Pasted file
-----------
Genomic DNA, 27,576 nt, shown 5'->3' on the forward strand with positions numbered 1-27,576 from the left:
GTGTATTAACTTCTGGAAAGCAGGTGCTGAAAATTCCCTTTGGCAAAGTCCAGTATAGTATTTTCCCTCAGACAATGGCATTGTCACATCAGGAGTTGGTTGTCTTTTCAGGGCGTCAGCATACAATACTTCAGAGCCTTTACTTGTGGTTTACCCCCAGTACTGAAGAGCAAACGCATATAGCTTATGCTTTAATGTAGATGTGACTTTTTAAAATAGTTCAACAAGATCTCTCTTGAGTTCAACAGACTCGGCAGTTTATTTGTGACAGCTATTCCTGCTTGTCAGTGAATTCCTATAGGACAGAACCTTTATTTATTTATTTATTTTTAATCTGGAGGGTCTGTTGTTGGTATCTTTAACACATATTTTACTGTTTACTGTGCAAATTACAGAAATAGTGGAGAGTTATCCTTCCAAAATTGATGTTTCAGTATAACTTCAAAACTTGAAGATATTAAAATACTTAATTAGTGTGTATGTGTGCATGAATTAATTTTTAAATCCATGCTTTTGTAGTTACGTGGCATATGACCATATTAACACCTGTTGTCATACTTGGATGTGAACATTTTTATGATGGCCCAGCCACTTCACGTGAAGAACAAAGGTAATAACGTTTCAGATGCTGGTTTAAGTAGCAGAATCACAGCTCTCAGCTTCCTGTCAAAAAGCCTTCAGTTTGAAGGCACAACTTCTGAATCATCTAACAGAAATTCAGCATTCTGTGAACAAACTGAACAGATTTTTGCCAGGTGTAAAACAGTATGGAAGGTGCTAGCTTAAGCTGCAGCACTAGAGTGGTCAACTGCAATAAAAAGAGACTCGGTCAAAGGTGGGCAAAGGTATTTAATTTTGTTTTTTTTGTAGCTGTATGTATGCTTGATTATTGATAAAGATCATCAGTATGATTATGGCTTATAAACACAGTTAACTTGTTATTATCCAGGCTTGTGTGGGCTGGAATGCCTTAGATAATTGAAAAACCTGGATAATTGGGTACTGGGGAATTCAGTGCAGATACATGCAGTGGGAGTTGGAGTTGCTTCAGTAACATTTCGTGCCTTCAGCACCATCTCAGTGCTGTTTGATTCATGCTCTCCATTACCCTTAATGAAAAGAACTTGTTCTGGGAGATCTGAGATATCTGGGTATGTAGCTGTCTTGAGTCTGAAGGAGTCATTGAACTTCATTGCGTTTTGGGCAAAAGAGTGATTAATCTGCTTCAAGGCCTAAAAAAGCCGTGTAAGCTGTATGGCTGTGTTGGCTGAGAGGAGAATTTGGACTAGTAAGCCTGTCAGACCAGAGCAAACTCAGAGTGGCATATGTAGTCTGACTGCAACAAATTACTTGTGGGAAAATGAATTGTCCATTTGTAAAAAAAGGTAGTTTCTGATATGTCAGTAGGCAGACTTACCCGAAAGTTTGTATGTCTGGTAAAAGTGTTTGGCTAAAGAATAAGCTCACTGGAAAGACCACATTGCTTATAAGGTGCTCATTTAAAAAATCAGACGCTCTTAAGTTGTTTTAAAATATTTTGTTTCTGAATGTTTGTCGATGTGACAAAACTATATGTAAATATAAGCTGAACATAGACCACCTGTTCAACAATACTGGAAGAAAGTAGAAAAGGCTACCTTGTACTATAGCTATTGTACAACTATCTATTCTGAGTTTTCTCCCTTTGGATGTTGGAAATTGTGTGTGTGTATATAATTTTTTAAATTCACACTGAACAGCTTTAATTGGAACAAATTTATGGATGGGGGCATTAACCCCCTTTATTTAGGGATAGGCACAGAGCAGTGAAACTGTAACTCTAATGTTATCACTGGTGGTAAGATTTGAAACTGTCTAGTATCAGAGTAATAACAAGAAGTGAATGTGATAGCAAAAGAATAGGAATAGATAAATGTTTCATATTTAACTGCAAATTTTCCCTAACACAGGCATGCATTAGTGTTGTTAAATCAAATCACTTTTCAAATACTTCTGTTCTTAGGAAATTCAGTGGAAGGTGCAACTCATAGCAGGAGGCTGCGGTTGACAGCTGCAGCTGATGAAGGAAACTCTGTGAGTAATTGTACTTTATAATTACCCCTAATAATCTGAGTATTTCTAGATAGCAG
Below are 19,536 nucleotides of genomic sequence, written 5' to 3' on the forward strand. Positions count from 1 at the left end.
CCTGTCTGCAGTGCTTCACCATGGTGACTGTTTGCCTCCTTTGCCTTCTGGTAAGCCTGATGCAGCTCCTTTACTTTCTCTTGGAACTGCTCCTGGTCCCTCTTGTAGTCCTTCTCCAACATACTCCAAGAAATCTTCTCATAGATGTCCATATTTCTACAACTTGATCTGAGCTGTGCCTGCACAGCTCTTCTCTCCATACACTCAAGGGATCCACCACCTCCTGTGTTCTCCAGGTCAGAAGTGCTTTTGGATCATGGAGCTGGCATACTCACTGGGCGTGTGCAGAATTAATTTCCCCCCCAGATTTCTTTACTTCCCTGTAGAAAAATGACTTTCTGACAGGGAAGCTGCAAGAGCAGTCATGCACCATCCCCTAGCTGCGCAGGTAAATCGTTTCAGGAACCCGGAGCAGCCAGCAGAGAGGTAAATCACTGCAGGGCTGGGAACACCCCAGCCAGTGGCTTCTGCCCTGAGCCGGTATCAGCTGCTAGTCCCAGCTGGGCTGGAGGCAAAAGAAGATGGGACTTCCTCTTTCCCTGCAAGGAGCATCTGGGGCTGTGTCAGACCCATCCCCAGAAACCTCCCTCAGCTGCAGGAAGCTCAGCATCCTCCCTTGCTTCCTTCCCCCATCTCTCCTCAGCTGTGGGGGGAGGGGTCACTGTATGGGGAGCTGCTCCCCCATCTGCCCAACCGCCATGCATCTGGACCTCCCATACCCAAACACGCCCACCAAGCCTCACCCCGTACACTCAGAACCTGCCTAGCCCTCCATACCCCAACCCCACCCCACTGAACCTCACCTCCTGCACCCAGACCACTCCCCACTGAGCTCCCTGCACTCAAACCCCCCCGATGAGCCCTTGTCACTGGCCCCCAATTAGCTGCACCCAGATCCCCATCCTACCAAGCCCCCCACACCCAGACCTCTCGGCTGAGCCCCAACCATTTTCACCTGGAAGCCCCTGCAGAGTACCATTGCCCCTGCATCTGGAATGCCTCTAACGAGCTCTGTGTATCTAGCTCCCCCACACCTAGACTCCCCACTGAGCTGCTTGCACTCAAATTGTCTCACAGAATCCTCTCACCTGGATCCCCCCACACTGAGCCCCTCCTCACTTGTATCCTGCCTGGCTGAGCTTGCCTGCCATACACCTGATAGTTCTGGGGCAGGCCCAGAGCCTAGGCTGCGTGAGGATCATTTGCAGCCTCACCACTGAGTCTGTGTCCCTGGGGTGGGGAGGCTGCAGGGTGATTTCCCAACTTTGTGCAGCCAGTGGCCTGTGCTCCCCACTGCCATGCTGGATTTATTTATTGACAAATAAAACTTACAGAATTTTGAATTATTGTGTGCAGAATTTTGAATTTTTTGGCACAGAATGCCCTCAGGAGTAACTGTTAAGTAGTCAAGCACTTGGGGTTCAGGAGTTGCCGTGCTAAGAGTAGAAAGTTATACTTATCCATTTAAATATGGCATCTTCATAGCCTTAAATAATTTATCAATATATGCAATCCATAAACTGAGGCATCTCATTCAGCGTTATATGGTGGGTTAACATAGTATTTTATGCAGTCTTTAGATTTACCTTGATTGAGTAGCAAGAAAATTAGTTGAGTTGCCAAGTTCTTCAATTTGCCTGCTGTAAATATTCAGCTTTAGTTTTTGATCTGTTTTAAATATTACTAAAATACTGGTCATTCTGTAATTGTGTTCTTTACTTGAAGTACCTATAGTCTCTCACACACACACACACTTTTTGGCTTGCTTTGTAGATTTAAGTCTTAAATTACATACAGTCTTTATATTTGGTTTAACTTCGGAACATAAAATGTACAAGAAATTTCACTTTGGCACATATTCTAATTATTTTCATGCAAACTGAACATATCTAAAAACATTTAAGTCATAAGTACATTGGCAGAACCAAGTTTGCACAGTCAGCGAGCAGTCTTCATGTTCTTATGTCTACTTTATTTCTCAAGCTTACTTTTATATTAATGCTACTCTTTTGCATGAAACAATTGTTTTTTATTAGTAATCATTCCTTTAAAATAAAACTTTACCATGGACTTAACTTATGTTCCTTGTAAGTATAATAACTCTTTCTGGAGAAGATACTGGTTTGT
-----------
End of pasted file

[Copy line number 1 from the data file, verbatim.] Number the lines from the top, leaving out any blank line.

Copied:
Genomic DNA, 27,576 nt, shown 5'->3' on the forward strand with positions numbered 1-27,576 from the left: